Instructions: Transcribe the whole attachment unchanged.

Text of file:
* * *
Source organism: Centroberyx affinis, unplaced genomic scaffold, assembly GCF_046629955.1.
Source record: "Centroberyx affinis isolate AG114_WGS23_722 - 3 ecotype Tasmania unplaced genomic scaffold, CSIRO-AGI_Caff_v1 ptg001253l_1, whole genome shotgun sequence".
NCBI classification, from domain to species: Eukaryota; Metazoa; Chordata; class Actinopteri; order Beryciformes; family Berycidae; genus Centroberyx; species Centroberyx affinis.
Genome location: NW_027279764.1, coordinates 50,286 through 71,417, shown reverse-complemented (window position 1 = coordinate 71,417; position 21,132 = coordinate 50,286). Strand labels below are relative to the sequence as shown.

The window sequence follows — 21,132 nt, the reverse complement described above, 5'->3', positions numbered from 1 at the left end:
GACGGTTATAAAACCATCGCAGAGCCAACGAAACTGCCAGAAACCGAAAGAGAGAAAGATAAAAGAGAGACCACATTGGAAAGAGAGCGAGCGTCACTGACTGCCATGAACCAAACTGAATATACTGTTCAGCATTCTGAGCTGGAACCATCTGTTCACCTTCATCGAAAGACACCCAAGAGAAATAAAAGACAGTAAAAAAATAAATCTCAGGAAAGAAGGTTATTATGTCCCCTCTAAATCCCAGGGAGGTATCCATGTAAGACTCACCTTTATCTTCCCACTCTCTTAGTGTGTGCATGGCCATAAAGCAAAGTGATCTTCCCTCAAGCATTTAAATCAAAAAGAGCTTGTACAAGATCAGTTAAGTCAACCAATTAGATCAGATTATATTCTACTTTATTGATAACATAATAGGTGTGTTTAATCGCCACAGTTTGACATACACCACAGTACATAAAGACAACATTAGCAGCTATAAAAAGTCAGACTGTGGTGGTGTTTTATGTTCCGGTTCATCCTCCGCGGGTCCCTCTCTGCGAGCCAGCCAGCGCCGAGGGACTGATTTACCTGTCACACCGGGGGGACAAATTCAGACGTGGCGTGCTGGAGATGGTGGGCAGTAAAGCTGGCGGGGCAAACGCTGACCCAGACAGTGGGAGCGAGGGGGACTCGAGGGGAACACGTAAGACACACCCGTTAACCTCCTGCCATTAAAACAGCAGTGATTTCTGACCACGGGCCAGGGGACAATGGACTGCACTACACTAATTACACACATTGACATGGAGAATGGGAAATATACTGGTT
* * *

Source organism: Centroberyx affinis, unplaced genomic scaffold, assembly GCF_046629955.1.
Source record: "Centroberyx affinis isolate AG114_WGS23_722 - 3 ecotype Tasmania unplaced genomic scaffold, CSIRO-AGI_Caff_v1 ptg001253l_1, whole genome shotgun sequence".
NCBI classification, from domain to species: Eukaryota; Metazoa; Chordata; class Actinopteri; order Beryciformes; family Berycidae; genus Centroberyx; species Centroberyx affinis.
Genome location: NW_027279764.1, coordinates 50,286 through 71,417, shown reverse-complemented (window position 1 = coordinate 71,417; position 21,132 = coordinate 50,286). Strand labels below are relative to the sequence as shown.

The window sequence follows — 21,132 nt, the reverse complement described above, 5'->3', positions numbered from 1 at the left end:
GACGGTTATAAAACCATCGCAGAGCCAACGAAACTGCCAGAAACCGAAAGAGAGAAAGATAAAAGAGAGACCACATTGGAAAGAGAGCGAGCGTCACTGACTGCCATGAACCAAACTGAATATACTGTTCAGCATTCTGAGCTGGAACCATCTGTTCACCTTCATCGAAAGACACCCAAGAGAAATAAAAGACAGTAAAAAAATAAATCTCAGGAAAGAAGGTTATTATGTCCCCTCTAAATCCCAGGGAGGTATCCATGTAAGACTCACCTTTATCTTCCCACTCTCTTAGTGTGTGCATGGCCATAAAGCAAAGTGATCTTCCCTCAAGCATTTAAATCAAAAAGAGCTTGTACAAGATCAGTTAAGTCAACCAATTAGATCAGATTATATTCTACTTTATTGATAACATAATAGGTGTGTTTAATCGCCACAGTTTGACATACACCACAGTACATAAAGACAACATTAGCAGCTATAAAAAGTCAGACTGTGGTGGTGTTTTATGTTCCGGTTCATCCTCCGCGGGTCCCTCTCTGCGAGCCAGCCAGCGCCGAGGGACTGATTTACCTGTCACACCGGGGGGACAAATTCAGACGTGGCGTGCTGGAGATGGTGGGCAGTAAAGCTGGCGGGGCAAACGCTGACCCAGACAGTGGGAGCGAGGGGGACTCGAGGGGAACACGTAAGACACACCCGTTAACCTCCTGCCATTAAAACAGCAGTGATTTCTGACCACGGGCCAGGGGACAATGGACTGCACTACACTAATTACACACATTGACATGGAGAATGGGAAATATACTGGTT